The night in Islington was sweet and fragrant.
There were, of course, no Fuolornis Fire Dragons about in the alley, but if any had chanced by they might just as well have sloped off across the road for a pizza, for they were not going to be needed.
Had an emergency cropped up while they were still in the middle of their American Hots with extra anchovy they could always have sent across a message to put Dire Straits on the stereo, which is now known to have much the same effect.
"No," said Fenchurch, "not yet."
Arthur put Dire Straits on the stereo. Fenchurch pushed ajar the upstairs front door to let in a little more of the sweet fragrant night air. They both sat on some of the furniture made out of cushions, very close to the open bottle of champagne.
"No," said Fenchurch, "not till you've found out what's wrong with me, which bit. But I suppose," she added very, very, very quietly, "that we may as well start with where your hand is now."
Arthur said, "So which way do I go?"
"Down," said Fenchurch, "on this occasion."
He moved his hand.
"Down," she said, "is in fact the other way."
Mark Knopfler has an extraordinary ability to make a Schecter Custom Stratocaster hoot and sing like angels on a Saturday night, exhausted from being good all week and needing a stiff beer - which is not strictly relevant at this point since the record hadn't yet got to that bit, but there will be too much else going on when it does, and furthermore the chronicler does not intend to sit here with a track list and a stopwatch, so it seems best to mention it now while things are still moving slowly.
"And so we come," said Arthur, "to your knee. There is something terribly and tragically wrong with your left knee."
"My left knee," said Fenchurch, "is absolutely fine."
"Do it is."
"Did you know that ..."
"Ahm, it's all right. I can tell you do. No, keep going."
"So it has to be something to do with your feet ..."
She smiled in the dim light, and wriggled her shoulders noncommittally against the cushions. Since there are cushions in the Universe, on Squornshellous Beta to be exact, two worlds in from the swampland of the mattresses, that actively enjoy being wriggled against, particularly if it's noncommittally because of the syncopated way in which the shoulders move, it's a pity they weren't there. They weren't, but such is life.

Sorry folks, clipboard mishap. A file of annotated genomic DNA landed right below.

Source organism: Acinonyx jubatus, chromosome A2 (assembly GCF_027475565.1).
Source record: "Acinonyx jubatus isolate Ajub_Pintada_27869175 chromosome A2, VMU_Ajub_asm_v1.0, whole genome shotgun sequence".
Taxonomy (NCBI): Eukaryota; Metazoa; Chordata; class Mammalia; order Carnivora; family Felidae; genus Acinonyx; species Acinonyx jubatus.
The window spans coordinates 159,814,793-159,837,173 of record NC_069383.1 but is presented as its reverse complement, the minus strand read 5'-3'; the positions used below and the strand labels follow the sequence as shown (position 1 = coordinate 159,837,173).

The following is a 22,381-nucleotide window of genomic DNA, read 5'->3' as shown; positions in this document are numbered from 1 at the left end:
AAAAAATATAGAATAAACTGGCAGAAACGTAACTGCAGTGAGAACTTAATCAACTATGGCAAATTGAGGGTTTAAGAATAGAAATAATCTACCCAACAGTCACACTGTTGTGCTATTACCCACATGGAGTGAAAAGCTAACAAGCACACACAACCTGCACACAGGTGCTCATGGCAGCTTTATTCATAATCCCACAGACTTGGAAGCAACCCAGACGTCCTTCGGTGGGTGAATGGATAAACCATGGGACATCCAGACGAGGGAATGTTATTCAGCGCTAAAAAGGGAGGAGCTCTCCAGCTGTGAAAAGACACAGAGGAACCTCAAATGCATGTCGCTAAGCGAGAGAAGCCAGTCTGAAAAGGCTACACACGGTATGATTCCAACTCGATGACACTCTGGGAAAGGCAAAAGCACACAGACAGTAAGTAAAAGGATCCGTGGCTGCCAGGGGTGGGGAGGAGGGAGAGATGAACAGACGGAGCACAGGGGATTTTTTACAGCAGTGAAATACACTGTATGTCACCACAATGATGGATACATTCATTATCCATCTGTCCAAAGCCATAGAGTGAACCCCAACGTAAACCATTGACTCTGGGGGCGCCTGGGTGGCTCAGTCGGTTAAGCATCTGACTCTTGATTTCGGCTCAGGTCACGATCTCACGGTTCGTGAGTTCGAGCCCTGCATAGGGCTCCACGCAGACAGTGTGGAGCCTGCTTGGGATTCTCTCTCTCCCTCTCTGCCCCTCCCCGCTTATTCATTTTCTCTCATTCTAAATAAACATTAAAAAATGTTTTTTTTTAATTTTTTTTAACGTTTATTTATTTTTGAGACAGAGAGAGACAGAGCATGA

Arthur held her left foot in his lap and looked it over carefully. All kinds of stuff about the way her dress fell away from her legs was making it difficult for him to think particularly clearly at this point.
"I have to admit," he said, "that I really don't know what I'm looking for."
"You'll know when you find it," she said. "Really you will." There was a slight catch in her voice. "It's not that one."
Feeling increasingly puzzled, Arthur let her left foot down on the floor and moved himself around so that he could take her right foot. She moved forward, put her arms round and kissed him, because the record had got to that bit which, if you knew the record, you would know made it impossible not to do this.
Then she gave him her right foot.
He stroked it, ran his fingers round her ankle, under her toes, along her instep, could find nothing wrong with it.
She watched him with great amusement, laughed and shook her head.
"No, don't stop," she said, but it's not that one now."
Arthur stopped, and frowned at her left foot on the floor.
He stroked her right foot, ran his fingers around her ankle, under her toes, along her instep and said, "You mean it's something to do with which leg I'm holding ...?"
She did another of the shrugs which would have brought such joy into the life of a simple cushion from Squornshellous Beta.
"Pick me up," she said quietly.
He let her right foot down to the floor and stood up. So did she. He picked her up in his arms and they kissed again. This went on for a while, then she said, "Now put me down again."
Still puzzled, he did so.
She looked at him almost challengingly.
"So what's wrong with my feet?" she said.
Arthur still did not understand. He sat on the floor, then got down on his hands and knees to look at her feet, in situ, as it were, in their normal habitat. And as he looked closely, something odd struck him. He pit his head right down to the ground and peered. There was a long pause. He sat back heavily.
"Yes," he said, "I see what's wrong with your feet. They don't touch the ground."
"So ... so what do you think ...?"
Arthur looked up at her quickly and saw the deep apprehension making her eyes suddenly dark. She bit her lip and was trembling.
"What do ..." she stammered. "Are you ...?" She shook the hair forwards over her eyes that were filling with dark fearful tears.
He stood up quickly, put his arms around her and gave her a single kiss.
"Perhaps you can do what I can do," he said, and walked straight out of her upstairs front door.
The record got to the good bit.